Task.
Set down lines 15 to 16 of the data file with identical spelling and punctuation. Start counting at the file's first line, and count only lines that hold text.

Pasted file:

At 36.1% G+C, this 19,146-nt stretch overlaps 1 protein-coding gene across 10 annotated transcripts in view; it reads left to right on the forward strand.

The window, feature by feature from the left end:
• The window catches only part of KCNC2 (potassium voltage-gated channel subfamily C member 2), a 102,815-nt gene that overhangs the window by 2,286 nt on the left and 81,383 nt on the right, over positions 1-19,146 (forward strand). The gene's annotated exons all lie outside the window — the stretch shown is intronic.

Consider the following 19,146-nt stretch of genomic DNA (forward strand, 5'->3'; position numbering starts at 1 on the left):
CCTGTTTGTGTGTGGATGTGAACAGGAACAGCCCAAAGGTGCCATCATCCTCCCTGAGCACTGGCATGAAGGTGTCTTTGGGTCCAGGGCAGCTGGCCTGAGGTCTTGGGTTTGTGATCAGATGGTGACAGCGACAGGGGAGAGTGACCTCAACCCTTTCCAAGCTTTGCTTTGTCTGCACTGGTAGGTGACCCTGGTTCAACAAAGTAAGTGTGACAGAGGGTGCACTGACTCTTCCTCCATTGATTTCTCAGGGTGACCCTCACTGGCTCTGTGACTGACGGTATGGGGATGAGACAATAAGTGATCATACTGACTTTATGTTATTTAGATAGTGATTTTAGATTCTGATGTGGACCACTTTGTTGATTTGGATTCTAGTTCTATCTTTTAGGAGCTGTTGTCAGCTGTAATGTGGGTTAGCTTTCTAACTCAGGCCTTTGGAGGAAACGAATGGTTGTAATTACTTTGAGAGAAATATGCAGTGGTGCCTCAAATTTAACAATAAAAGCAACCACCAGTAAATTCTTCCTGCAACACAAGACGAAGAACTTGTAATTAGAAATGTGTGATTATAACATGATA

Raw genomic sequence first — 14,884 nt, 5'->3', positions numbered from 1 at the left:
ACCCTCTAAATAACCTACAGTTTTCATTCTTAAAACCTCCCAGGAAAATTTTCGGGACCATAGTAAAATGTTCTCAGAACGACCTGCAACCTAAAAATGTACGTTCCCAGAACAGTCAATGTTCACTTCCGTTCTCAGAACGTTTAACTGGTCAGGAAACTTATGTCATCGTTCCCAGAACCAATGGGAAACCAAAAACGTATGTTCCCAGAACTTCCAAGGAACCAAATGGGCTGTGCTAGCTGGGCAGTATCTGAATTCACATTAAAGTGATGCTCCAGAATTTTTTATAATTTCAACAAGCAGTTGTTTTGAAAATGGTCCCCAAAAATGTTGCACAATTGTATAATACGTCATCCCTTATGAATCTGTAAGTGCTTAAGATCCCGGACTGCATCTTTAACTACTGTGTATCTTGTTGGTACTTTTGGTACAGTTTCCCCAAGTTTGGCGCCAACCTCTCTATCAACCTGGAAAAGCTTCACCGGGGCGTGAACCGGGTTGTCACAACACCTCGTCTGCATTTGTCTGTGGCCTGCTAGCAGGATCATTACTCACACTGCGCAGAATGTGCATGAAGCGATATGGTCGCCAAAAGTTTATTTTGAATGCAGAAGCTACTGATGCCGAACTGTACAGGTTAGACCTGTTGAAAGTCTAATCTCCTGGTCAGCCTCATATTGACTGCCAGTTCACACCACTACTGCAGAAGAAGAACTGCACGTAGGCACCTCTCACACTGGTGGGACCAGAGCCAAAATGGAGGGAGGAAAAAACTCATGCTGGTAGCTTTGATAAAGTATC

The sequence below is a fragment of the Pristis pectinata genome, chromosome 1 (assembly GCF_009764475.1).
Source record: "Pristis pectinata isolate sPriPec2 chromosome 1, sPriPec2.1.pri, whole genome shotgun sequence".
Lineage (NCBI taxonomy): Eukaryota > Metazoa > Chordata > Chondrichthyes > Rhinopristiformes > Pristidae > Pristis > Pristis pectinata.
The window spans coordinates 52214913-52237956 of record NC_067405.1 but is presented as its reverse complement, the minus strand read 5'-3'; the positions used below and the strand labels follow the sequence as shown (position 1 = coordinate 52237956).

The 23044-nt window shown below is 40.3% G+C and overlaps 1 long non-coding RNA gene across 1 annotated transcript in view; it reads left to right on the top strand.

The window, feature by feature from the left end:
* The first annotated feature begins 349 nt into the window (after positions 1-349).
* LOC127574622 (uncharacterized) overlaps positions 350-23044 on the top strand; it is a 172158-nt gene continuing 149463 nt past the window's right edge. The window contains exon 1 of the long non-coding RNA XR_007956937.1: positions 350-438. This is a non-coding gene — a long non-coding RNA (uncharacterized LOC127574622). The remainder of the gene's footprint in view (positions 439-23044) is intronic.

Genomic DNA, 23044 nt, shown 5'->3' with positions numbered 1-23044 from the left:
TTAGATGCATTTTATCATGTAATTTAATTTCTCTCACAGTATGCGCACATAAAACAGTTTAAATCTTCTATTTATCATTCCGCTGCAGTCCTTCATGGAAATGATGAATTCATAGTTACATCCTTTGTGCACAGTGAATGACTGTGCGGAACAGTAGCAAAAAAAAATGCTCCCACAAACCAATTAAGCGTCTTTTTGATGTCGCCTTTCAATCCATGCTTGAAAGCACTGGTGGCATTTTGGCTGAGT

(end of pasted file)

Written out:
* LOC127574622 (uncharacterized) overlaps positions 350-23044 on the top strand; it is a 172158-nt gene continuing 149463 nt past the window's right edge. The window contains exon 1 of the long non-coding RNA XR_007956937.1: positions 350-438. This is a non-coding gene — a long non-coding RNA (uncharacterized LOC127574622). The remainder of the gene's footprint in view (positions 439-23044) is intronic.

Genomic DNA, 23044 nt, shown 5'->3' with positions numbered 1-23044 from the left: